Specifications F8-2 Bearcat

General characteristics

Crew: 1 pilot
Length: 28 ft 3 in (8.6 m)
Wingspan: 35 ft 10 in (10.9 m)
Height: 13 ft 10 in (4.2 m)
Empty weight: 7,070 lb (3,210 kg)
Loaded weight: 9,600 lb (4,400 kg)
Max takeoff weight: 12,947 lb (5,870 kg)


1× Pratt & Whitney R-2800-34W “Double Wasp”
two-row radial engine, 2,100 hp (1,600 kW)


Maximum speed: 421 mph (366 knots, 680 km/h)
Range: 1,105 mi (1,780 km)
Service ceiling 38,700 ft (11,800 m)
Rate of climb: 4,570 ft/min (23.2 m/s)
Power/mass: 0.22 hp/lb (360 W/kg)


Guns: 4× M3 20 mm cannons
Rockets: 4× 5 in (127 mm) unguided rockets
Bombs: 1,000 lb (450 kg) bombs



In July 1943 Roy Grumman proposed to develop a small fighter plane which could be used on large or small carriers, with a performance superior (in every way) to the F6F. The unsolicited proposal to BuAer got immediate attention. A fast climbing piston-powered fighter was one of their highest priorities because the Japanese were expected to introduce fighters with performance that was much improved over the Zero.

The subsequent Bearcat design had the largest reliable engine available at the time (P&W R-2800) fitted to the smallest possible airframe. Some pilots likened it to “an engine with a saddle!” This was the same design philosophy behind the famed Gee Bee (Granville Brothers) racers. Test pilot and aircraft designer R.L. (Bob) Hall was involved in the development of both.

The Bearcat, smaller than the Wildcat (2.5 ft shorter wingspan; 1 ft shorter length) and more powerful than the Hellcat, was first flown on 31 Aug 1944 by Bob Hall. The last Bearcat was delivered 14 Apr 1949. A total of 1263 F8Fs were built, plus two civilian aircraft (Grumman design G-58A).

There were three basic variants of the Bearcat. Early F8F-ls were fitted with four 50-cal machine guns, late F8F-ls and all -2s had four 20 mm cannon, and the -2Ps had two 20 mm cannon in addition to photo equipment. The -2s had one-foot taller vertical tail surfaces for better longitudinal stability, automatic engine control, dive recovery flaps, and a higher hp engine. The -2N operated briefly as an unsuccessful night-fighter; the externally wing-mounted radar adversely affected performance.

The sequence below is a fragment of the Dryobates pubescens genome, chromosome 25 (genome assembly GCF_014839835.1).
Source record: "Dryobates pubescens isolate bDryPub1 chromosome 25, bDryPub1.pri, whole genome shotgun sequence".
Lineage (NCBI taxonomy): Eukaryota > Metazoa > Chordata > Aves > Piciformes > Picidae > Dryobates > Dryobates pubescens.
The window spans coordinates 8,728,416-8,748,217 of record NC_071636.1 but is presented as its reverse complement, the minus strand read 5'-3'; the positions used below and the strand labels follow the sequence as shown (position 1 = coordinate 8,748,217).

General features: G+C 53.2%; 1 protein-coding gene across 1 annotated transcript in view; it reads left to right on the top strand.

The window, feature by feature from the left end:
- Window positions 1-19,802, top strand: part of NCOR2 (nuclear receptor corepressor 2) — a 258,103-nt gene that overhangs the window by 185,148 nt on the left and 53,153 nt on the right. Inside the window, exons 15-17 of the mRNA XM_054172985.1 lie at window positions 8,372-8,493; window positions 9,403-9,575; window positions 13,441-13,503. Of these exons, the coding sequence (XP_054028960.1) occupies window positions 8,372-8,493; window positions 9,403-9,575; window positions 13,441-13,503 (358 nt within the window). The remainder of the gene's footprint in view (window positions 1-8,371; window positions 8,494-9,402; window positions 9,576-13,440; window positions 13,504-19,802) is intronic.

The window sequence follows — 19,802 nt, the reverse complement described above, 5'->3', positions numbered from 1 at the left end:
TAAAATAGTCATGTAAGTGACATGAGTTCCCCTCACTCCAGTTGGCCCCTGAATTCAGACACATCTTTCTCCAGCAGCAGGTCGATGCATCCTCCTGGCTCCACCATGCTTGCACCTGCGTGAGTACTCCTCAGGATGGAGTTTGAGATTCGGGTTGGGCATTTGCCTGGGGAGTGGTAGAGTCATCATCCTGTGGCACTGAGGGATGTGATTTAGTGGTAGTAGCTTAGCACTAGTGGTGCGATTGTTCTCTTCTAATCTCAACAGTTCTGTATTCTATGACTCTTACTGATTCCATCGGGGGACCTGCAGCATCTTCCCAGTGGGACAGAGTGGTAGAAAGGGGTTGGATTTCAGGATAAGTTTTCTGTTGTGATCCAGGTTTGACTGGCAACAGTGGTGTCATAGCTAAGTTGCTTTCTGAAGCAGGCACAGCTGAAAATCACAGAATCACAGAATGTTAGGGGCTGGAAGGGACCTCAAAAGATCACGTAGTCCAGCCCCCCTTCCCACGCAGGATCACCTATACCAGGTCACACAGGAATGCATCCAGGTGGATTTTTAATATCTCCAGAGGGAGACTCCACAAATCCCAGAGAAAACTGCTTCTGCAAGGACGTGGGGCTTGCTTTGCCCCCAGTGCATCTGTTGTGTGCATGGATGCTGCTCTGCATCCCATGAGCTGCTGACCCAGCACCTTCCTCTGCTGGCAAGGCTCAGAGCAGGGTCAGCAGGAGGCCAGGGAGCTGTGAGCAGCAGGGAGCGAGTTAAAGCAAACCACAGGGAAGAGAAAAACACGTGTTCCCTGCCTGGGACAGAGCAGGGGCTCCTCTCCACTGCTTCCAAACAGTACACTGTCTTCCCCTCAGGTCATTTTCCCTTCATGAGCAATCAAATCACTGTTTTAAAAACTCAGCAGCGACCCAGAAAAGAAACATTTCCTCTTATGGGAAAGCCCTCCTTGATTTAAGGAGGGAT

Standard features were sacrificed in order to reduce weight: fewer guns, less fuel, and no adjustable seat. Seat adjustments were made with cushions. Once extended, the tailhook stayed that way until flight-deck crewmen muscled it back. The outer 6 feet of the wings were folded manually in a simple upward-fold, unlike the “stow-wing” style used on other Grumman aircraft. On a flight deck, 50 F8Fs fit in the space taken by 36 Hellcats. The full-blown bubble canopy was a first for Navy fighters.

The outboard 3 feet of each wing was designed to break away if the wings were overstressed, thereby preventing catastrophic failure of the entire wing structure. Explosive bolts would automatically discard one wing tip if the other wing was broken off by stress. These “Safety Wing Tips” were not as safe as expected, and were eliminated after some fatal accidents. Several pilots shed their wing tips and augered in during dive-bombing pullouts; others had wing tip blow-offs during carrier landings, injuring deck crewmen.

Bearcat-equipped VF-19 was aboard the USS Langley enroute to the western Pacific when the war ended. Although too late to see combat with the US Navy, 24 squadrons were flying the Navy’s “hot rod” by the end of 1948. Bearcats later saw service in Indochina with the French.

Our Bearcat is currently in restoration – please make a donation today to help keep this historically important aircraft flying

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